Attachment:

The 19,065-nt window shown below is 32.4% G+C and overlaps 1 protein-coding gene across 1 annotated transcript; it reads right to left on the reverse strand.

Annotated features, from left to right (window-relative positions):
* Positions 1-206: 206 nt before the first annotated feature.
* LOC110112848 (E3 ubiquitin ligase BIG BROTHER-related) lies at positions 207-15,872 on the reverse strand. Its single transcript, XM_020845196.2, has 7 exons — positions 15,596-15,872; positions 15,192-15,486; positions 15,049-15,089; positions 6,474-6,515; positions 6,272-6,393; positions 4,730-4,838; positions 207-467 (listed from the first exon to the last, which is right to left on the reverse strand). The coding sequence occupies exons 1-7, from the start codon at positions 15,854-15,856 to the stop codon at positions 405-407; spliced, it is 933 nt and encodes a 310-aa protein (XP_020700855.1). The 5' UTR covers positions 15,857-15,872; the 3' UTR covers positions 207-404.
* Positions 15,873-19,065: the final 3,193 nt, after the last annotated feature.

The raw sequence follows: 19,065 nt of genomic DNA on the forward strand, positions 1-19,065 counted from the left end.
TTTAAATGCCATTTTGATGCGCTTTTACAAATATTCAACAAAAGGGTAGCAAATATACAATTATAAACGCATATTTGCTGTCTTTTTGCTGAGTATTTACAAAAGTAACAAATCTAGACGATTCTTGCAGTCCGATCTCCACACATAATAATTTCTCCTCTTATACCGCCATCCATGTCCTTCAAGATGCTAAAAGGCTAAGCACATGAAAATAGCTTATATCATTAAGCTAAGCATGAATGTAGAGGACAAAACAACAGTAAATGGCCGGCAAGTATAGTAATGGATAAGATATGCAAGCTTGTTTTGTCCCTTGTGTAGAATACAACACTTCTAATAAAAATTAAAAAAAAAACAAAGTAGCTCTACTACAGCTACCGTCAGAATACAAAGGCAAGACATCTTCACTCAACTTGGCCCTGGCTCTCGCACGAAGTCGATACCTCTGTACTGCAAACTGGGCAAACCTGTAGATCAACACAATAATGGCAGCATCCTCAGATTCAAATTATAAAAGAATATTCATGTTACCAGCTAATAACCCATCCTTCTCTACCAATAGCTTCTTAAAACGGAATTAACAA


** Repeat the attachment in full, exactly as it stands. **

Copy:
The 19,065-nt window shown below is 32.4% G+C and overlaps 1 protein-coding gene across 1 annotated transcript; it reads right to left on the reverse strand.

Annotated features, from left to right (window-relative positions):
* Positions 1-206: 206 nt before the first annotated feature.
* LOC110112848 (E3 ubiquitin ligase BIG BROTHER-related) lies at positions 207-15,872 on the reverse strand. Its single transcript, XM_020845196.2, has 7 exons — positions 15,596-15,872; positions 15,192-15,486; positions 15,049-15,089; positions 6,474-6,515; positions 6,272-6,393; positions 4,730-4,838; positions 207-467 (listed from the first exon to the last, which is right to left on the reverse strand). The coding sequence occupies exons 1-7, from the start codon at positions 15,854-15,856 to the stop codon at positions 405-407; spliced, it is 933 nt and encodes a 310-aa protein (XP_020700855.1). The 5' UTR covers positions 15,857-15,872; the 3' UTR covers positions 207-404.
* Positions 15,873-19,065: the final 3,193 nt, after the last annotated feature.

The raw sequence follows: 19,065 nt of genomic DNA on the forward strand, positions 1-19,065 counted from the left end.
TTTAAATGCCATTTTGATGCGCTTTTACAAATATTCAACAAAAGGGTAGCAAATATACAATTATAAACGCATATTTGCTGTCTTTTTGCTGAGTATTTACAAAAGTAACAAATCTAGACGATTCTTGCAGTCCGATCTCCACACATAATAATTTCTCCTCTTATACCGCCATCCATGTCCTTCAAGATGCTAAAAGGCTAAGCACATGAAAATAGCTTATATCATTAAGCTAAGCATGAATGTAGAGGACAAAACAACAGTAAATGGCCGGCAAGTATAGTAATGGATAAGATATGCAAGCTTGTTTTGTCCCTTGTGTAGAATACAACACTTCTAATAAAAATTAAAAAAAAAACAAAGTAGCTCTACTACAGCTACCGTCAGAATACAAAGGCAAGACATCTTCACTCAACTTGGCCCTGGCTCTCGCACGAAGTCGATACCTCTGTACTGCAAACTGGGCAAACCTGTAGATCAACACAATAATGGCAGCATCCTCAGATTCAAATTATAAAAGAATATTCATGTTACCAGCTAATAACCCATCCTTCTCTACCAATAGCTTCTTAAAACGGAATTAACAA